Legal pluralism originated in the differentiation of the ecclesiastical polity from secular polities. The church declared its freedom from secular control, its exclusive jurisdiction in some matters, and its concurrent jurisdiction in other matters. Laymen, though governed generally by secular law, were subject to ecclesiastical law, and to the jurisdiction of ecclesiastical courts, in matters of marriage and family relations, inheritance, spiritual crimes, contract relations where faith was pledged, and a number of other matters as well. Conversely, the clergy, though governed generally by canon law, were subject to secular law, and to the jurisdiction of secular courts, with respect to certain types of crimes, certain types of property disputes, and the like. [4]

Sadly, even Protestants have now learned to use this faulty terminology, labeling civil government as a "secular" entity, rather than as "a servant of God, an avenger for wrath upon the evildoer" (Rom. 13:4), which is the proper *religious* function of civil government.

"Civil government should not establish (or legally favor) a particular institutional church"

This interpretation is the older one that would have been familiar to the founders of the “American experiment.” This was based upon the idea of establishmentarianism: that a particular church institution (e.g. the Church of England) would receive tax money and/or exclusive legal support by the civil government. For example, the First Amendment to the U.S. Constitution reads:

Congress shall make no law respecting an establishment of religion, or prohibiting the free exercise thereof.

We know, historically, what the authors of this amendment meant by the term "religion": it meant "federally-established, tax-supported church organization".

When they wrote the new Constitution in 1787, the authors were creating an overarching governmental body, with new powers over the states. By explicitly limiting the power of this new legislature ("Congress shall make no law") the framers thought they could protect the various forms of Christianity which were already established (some of which were directly financially supported by state governments) from interference by the new Federal government.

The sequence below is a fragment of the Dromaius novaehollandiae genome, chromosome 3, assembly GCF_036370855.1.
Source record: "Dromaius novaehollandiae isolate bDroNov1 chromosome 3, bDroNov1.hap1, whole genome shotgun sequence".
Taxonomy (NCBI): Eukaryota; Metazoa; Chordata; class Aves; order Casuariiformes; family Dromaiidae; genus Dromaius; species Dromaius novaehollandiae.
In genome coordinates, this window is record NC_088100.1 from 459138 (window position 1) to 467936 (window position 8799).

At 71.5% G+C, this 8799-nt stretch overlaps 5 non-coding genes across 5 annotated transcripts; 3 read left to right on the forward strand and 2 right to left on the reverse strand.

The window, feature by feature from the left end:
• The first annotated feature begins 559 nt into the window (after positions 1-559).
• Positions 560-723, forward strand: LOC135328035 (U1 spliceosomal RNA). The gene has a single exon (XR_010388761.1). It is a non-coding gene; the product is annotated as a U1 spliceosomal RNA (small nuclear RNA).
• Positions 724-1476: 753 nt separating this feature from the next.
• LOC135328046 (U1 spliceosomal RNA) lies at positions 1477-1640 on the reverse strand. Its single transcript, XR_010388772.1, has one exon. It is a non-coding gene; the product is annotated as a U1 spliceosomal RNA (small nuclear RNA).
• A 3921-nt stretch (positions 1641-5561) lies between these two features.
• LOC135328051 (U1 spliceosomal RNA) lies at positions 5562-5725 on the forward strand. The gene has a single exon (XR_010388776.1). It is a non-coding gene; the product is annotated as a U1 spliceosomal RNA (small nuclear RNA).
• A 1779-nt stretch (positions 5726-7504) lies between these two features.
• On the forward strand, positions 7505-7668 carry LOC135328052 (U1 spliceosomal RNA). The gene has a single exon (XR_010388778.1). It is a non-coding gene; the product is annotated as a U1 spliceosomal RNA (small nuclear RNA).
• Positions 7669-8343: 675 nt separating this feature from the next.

The religion clauses kept the national government out of religion not because governmental support for religion was generally regarded as improper -- that was precisely the issue on which the traditional and voluntarist positions divided -- but rather because the religion question was within the jurisdiction of the states. Thus, voluntarists could support the religion clauses because they permitted states to adopt a voluntarist position, as Virginia had recently done. Traditionalists could support the amendment precisely because it prohibited the national government from interfering with states like Massachusetts and Connecticut that adhered to the traditional position favoring established religion.[5]

With the benefit of hindsight, we can see that this clause has been reinterpreted, in modern jurisprudence, to mean something entirely different. But if men are willing to do this with God's word in scripture, we shouldn't be surprised when they do it to the words of mere men.

There *is* a kind of "tax" precedent in Biblical law which certain people might want to use as a model/justification for supporting institutional churches: the census atonement "tax" in Exod. 30:11-16. This fixed (half shekel weight of silver), "atonement" ransom was actually collected and used to support the tabernacle/temple. There are good reasons to conclude that this census ransom was covenantally-bound to the physical temple of the Sinai Covenant. I will address this census ransom in a separate question.

See also:

What did Thomas Jefferson mean by "separation of church and state"?

  1. Hiebert, Understanding Folk Religion: A Christian Response to Popular Beliefs and Practices, p. 35
  2. Green, Stanford Encyclopedia of Philosophy, "Legal Positivism"
  3. Berman, Law and Revolution, 273
  4. Berman, Law and Revolution, 10
  5. Smith, Foreordained Failure, p. 21